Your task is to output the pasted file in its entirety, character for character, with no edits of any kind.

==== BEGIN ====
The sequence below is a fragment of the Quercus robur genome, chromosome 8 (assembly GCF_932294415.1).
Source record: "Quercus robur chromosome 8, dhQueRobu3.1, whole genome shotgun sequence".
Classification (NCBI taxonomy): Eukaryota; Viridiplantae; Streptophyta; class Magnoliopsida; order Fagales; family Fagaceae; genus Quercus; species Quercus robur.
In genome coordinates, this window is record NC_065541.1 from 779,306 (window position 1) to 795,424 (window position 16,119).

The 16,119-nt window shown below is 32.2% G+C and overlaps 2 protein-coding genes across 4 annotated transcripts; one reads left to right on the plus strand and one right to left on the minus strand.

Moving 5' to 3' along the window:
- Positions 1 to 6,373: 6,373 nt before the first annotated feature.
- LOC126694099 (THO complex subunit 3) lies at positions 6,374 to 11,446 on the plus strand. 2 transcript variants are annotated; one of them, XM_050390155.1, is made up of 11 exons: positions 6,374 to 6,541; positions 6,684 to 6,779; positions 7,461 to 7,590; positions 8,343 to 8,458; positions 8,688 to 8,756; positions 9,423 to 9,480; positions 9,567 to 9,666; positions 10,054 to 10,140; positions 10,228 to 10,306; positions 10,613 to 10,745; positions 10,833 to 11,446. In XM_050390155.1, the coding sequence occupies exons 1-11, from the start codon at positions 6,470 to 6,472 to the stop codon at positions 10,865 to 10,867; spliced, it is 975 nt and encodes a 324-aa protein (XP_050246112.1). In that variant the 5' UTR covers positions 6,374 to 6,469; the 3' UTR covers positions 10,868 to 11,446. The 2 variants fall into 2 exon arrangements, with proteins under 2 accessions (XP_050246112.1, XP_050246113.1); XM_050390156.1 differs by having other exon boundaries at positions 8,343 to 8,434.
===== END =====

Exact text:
The sequence below is a fragment of the Quercus robur genome, chromosome 8 (assembly GCF_932294415.1).
Source record: "Quercus robur chromosome 8, dhQueRobu3.1, whole genome shotgun sequence".
Classification (NCBI taxonomy): Eukaryota; Viridiplantae; Streptophyta; class Magnoliopsida; order Fagales; family Fagaceae; genus Quercus; species Quercus robur.
In genome coordinates, this window is record NC_065541.1 from 779,306 (window position 1) to 795,424 (window position 16,119).

The 16,119-nt window shown below is 32.2% G+C and overlaps 2 protein-coding genes across 4 annotated transcripts; one reads left to right on the plus strand and one right to left on the minus strand.

Moving 5' to 3' along the window:
- Positions 1 to 6,373: 6,373 nt before the first annotated feature.
- LOC126694099 (THO complex subunit 3) lies at positions 6,374 to 11,446 on the plus strand. 2 transcript variants are annotated; one of them, XM_050390155.1, is made up of 11 exons: positions 6,374 to 6,541; positions 6,684 to 6,779; positions 7,461 to 7,590; positions 8,343 to 8,458; positions 8,688 to 8,756; positions 9,423 to 9,480; positions 9,567 to 9,666; positions 10,054 to 10,140; positions 10,228 to 10,306; positions 10,613 to 10,745; positions 10,833 to 11,446. In XM_050390155.1, the coding sequence occupies exons 1-11, from the start codon at positions 6,470 to 6,472 to the stop codon at positions 10,865 to 10,867; spliced, it is 975 nt and encodes a 324-aa protein (XP_050246112.1). In that variant the 5' UTR covers positions 6,374 to 6,469; the 3' UTR covers positions 10,868 to 11,446. The 2 variants fall into 2 exon arrangements, with proteins under 2 accessions (XP_050246112.1, XP_050246113.1); XM_050390156.1 differs by having other exon boundaries at positions 8,343 to 8,434.